Hence, and by DOI's own admission, concurrence to use the NTS for any other activity outside of research, development, and testing of nuclear weapons was never formally considered, as required by law. While it is true that a limited on-site waste disposal program began at the NTS in the early 1960s to address cleanup of the contaminated debris left over from atmospheric testing and other on-site research and development programs, the site was never assessed to support a major federal action with potentially significant environmental impacts,4 such as the transportation and disposal of thousands of cubic feet of low-level waste generated at other DOE sites across the nation.

Likewise, the 1977 Energy Research and Development Administration's EIS never contemplated or assessed the environmental consequences of such a program, and because the current EIS for the NTS is a Side-Wide document with limited project specific analysis,5 it fails to provide a clearly focused, program-specific analysis of the potential environmental consequences of past, present, and planned waste disposal operations at the site. This yet-to-be completed analysis is only proposed to be accomplished in the near-term (presumably after the Record of Decision for the NTS EIS is issued) through the completion of DOE's self-regulated, perpetual, and largely confused Performance Assessment (PA) process.6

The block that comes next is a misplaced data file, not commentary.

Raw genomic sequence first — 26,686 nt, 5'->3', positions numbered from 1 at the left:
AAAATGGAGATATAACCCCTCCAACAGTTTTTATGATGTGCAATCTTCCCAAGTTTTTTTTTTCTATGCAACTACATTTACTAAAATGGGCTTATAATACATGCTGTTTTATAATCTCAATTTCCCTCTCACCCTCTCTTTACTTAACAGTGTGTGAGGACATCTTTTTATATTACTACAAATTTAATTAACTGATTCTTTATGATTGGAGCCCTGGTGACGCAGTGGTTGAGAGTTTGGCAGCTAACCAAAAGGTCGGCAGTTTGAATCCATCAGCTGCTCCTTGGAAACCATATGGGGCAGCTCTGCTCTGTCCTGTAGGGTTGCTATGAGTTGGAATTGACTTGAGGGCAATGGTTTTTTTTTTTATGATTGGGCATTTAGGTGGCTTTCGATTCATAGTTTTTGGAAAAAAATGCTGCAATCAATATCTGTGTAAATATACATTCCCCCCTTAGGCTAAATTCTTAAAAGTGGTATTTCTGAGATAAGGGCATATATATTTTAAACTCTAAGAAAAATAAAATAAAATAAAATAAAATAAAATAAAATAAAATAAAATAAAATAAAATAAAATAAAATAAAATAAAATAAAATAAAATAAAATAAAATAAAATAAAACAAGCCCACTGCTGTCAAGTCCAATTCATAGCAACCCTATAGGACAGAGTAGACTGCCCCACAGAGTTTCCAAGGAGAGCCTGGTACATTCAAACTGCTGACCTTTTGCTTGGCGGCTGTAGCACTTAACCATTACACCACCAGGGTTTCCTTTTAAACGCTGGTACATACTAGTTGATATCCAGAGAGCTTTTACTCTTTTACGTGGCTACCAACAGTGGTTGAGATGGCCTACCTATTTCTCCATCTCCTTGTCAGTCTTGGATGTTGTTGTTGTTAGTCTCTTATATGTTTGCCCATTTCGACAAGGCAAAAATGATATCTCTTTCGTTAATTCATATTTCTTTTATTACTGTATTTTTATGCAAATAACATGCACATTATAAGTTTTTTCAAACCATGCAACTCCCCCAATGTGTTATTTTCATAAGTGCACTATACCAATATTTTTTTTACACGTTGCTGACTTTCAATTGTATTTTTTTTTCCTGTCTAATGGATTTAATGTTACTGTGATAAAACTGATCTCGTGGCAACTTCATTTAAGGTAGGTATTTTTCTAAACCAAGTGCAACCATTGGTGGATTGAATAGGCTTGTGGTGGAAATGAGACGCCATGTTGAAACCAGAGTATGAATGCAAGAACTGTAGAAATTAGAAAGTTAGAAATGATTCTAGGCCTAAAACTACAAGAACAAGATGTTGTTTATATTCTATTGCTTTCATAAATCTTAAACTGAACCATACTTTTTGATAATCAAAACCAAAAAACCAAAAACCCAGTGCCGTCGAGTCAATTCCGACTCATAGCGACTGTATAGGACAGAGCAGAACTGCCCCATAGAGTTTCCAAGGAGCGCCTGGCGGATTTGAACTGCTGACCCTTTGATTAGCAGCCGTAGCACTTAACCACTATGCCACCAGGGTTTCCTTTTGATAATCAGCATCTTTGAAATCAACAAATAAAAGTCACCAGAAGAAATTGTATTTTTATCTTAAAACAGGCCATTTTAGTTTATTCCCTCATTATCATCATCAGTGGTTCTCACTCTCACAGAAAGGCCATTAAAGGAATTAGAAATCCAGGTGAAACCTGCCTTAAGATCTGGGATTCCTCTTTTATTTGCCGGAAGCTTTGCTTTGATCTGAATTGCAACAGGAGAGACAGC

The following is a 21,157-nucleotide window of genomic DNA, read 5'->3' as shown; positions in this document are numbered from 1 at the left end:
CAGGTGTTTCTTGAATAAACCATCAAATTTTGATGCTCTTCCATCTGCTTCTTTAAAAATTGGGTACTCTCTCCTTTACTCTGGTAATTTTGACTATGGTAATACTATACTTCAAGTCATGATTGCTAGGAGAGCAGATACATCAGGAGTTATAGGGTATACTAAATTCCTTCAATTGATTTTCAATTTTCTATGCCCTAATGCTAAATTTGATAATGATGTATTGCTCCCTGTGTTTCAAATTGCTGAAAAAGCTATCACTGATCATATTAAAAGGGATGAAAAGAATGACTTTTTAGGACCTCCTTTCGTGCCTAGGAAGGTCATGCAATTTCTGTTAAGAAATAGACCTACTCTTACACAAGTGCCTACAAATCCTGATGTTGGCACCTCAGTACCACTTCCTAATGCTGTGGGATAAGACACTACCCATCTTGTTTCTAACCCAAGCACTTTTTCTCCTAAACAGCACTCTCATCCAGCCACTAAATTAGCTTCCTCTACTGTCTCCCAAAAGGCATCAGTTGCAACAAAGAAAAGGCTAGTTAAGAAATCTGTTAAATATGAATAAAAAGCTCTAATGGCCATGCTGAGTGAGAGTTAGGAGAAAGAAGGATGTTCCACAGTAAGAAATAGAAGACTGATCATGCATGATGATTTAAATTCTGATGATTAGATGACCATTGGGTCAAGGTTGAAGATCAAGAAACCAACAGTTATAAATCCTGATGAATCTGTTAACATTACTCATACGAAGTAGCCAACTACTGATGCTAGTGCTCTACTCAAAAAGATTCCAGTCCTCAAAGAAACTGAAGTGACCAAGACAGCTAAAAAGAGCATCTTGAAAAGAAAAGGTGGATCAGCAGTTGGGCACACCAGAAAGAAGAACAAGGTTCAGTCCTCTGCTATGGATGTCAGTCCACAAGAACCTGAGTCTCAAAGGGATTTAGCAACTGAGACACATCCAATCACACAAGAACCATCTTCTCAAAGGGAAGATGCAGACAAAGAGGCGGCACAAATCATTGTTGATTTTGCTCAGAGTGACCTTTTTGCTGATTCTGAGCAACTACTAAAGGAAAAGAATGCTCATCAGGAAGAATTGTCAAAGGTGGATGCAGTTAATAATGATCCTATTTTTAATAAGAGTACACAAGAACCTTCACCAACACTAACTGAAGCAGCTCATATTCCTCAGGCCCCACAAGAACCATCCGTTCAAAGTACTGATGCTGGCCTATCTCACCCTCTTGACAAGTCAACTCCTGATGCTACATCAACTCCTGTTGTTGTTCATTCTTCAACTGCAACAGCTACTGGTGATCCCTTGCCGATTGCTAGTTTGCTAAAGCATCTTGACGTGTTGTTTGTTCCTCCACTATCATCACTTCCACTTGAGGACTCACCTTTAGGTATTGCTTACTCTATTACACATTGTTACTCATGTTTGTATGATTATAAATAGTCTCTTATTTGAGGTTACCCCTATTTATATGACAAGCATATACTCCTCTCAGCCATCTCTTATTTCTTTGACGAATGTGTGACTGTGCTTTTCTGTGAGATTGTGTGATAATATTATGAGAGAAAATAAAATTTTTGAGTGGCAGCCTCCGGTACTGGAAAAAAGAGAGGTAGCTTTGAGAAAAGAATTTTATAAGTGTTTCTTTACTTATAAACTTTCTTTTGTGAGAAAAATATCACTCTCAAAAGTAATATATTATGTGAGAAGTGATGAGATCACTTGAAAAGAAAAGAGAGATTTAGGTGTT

Accordingly, and as previously documented in comments presented during the EIS process, State officials do not concur that DOE has the authority under the existing withdrawal, nor has completed the required analysis under NEPA, to support a major waste disposal program at the NTS. The disposal of radioactive waste at NTS from off-site generators cannot be considered a continuation of current or past activities as depicted by DOE in the EIS, and thus it cannot be characterized as part of the No Action Alternative. The disposal of low-level waste was never considered a stipulated land use under the existing Public Land Orders for the site and/or evaluated by DOI under Section 204(1) of FLPMA, nor evaluated in detail as a major federal action as required under Section 102(c) of NEPA.


DOE compliance with "programmatic" decisions concerning the disposal of off-site generated low-level and mixed low-level radioactive waste at NTS as provide for under National Environmental Policy Act regulations:

Council on Environmental Quality regulations {CEQ 1502.4, 1508.18(b)(3), and 1508.28} and DOE implementing regulations {10 CFR Part 1021} provide clear direction for "tiering" broad program decisions, such as the identification of sites for treatment and disposal facilities for low-level, mixed low-level, and other DOE radioactive waste types. These regulations encourage DOE officials to "tier" from broader programmatic EIS documents to those with a narrower scope in order to focus on the issues ready for decisions.7